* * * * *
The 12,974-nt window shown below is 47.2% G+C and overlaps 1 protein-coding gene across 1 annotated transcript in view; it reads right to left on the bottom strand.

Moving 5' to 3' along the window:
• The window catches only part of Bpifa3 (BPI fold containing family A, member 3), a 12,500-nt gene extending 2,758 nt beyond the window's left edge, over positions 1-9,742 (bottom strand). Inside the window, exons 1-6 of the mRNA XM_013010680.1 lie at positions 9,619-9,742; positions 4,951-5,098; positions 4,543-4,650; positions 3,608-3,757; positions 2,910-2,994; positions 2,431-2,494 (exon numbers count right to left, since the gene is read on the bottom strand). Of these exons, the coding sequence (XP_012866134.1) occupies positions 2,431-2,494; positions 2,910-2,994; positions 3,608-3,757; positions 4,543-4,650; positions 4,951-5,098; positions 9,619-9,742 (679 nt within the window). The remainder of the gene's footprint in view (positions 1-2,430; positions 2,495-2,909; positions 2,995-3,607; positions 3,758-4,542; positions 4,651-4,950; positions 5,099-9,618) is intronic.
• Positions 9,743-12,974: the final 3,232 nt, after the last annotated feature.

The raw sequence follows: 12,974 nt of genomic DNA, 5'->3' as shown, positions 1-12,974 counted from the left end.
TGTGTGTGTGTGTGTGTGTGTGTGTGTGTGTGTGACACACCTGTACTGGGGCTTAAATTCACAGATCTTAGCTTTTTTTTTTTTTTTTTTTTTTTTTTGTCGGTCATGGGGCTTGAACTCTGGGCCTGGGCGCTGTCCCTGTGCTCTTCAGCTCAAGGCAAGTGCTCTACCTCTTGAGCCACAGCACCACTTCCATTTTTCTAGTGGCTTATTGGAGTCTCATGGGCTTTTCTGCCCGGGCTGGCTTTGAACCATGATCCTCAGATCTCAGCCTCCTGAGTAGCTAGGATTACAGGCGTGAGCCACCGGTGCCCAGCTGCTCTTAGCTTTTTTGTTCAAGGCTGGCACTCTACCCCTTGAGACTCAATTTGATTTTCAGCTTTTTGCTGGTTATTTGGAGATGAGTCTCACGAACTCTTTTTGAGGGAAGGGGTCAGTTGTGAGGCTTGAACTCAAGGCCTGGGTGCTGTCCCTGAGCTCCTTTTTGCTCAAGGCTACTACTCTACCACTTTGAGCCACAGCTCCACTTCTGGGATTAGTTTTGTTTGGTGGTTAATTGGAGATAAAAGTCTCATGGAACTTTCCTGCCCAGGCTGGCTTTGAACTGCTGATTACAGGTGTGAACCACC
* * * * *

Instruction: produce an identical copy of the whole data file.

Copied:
The 12,974-nt window shown below is 47.2% G+C and overlaps 1 protein-coding gene across 1 annotated transcript in view; it reads right to left on the bottom strand.

Moving 5' to 3' along the window:
• The window catches only part of Bpifa3 (BPI fold containing family A, member 3), a 12,500-nt gene extending 2,758 nt beyond the window's left edge, over positions 1-9,742 (bottom strand). Inside the window, exons 1-6 of the mRNA XM_013010680.1 lie at positions 9,619-9,742; positions 4,951-5,098; positions 4,543-4,650; positions 3,608-3,757; positions 2,910-2,994; positions 2,431-2,494 (exon numbers count right to left, since the gene is read on the bottom strand). Of these exons, the coding sequence (XP_012866134.1) occupies positions 2,431-2,494; positions 2,910-2,994; positions 3,608-3,757; positions 4,543-4,650; positions 4,951-5,098; positions 9,619-9,742 (679 nt within the window). The remainder of the gene's footprint in view (positions 1-2,430; positions 2,495-2,909; positions 2,995-3,607; positions 3,758-4,542; positions 4,651-4,950; positions 5,099-9,618) is intronic.
• Positions 9,743-12,974: the final 3,232 nt, after the last annotated feature.

The raw sequence follows: 12,974 nt of genomic DNA, 5'->3' as shown, positions 1-12,974 counted from the left end.
TGTGTGTGTGTGTGTGTGTGTGTGTGTGTGTGTGACACACCTGTACTGGGGCTTAAATTCACAGATCTTAGCTTTTTTTTTTTTTTTTTTTTTTTTTTGTCGGTCATGGGGCTTGAACTCTGGGCCTGGGCGCTGTCCCTGTGCTCTTCAGCTCAAGGCAAGTGCTCTACCTCTTGAGCCACAGCACCACTTCCATTTTTCTAGTGGCTTATTGGAGTCTCATGGGCTTTTCTGCCCGGGCTGGCTTTGAACCATGATCCTCAGATCTCAGCCTCCTGAGTAGCTAGGATTACAGGCGTGAGCCACCGGTGCCCAGCTGCTCTTAGCTTTTTTGTTCAAGGCTGGCACTCTACCCCTTGAGACTCAATTTGATTTTCAGCTTTTTGCTGGTTATTTGGAGATGAGTCTCACGAACTCTTTTTGAGGGAAGGGGTCAGTTGTGAGGCTTGAACTCAAGGCCTGGGTGCTGTCCCTGAGCTCCTTTTTGCTCAAGGCTACTACTCTACCACTTTGAGCCACAGCTCCACTTCTGGGATTAGTTTTGTTTGGTGGTTAATTGGAGATAAAAGTCTCATGGAACTTTCCTGCCCAGGCTGGCTTTGAACTGCTGATTACAGGTGTGAACCACC